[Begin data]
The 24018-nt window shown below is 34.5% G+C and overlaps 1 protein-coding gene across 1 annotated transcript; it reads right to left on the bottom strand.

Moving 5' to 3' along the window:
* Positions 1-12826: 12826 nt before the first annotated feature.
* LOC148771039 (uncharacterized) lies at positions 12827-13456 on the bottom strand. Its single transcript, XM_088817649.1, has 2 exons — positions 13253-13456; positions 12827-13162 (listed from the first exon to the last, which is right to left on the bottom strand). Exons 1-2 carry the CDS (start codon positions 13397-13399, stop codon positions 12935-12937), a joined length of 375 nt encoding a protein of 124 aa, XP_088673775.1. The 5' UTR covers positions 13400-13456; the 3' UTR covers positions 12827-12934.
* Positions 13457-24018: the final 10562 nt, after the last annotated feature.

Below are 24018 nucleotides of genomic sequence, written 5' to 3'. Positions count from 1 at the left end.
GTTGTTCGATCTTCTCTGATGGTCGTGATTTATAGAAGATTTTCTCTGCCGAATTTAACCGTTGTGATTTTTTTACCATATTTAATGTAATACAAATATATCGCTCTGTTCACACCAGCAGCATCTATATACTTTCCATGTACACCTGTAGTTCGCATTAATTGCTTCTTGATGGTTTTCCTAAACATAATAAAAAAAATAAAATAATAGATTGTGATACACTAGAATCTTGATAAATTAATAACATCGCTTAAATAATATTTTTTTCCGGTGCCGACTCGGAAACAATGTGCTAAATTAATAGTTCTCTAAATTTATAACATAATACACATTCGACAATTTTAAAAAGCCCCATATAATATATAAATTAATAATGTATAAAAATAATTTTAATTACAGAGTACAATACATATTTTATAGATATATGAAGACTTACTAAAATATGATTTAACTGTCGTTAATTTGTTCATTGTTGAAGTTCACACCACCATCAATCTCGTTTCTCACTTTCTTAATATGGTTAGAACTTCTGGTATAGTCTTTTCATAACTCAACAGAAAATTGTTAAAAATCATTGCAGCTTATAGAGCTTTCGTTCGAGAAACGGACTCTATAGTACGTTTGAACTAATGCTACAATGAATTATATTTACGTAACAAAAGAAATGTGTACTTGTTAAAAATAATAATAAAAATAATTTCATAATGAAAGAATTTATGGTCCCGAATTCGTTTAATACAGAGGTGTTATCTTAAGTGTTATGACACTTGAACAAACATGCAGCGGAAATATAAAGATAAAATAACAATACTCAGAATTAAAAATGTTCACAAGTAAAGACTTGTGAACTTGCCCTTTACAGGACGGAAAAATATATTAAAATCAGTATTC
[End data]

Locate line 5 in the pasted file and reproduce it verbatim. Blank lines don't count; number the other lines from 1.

* Positions 13457-24018: the final 10562 nt, after the last annotated feature.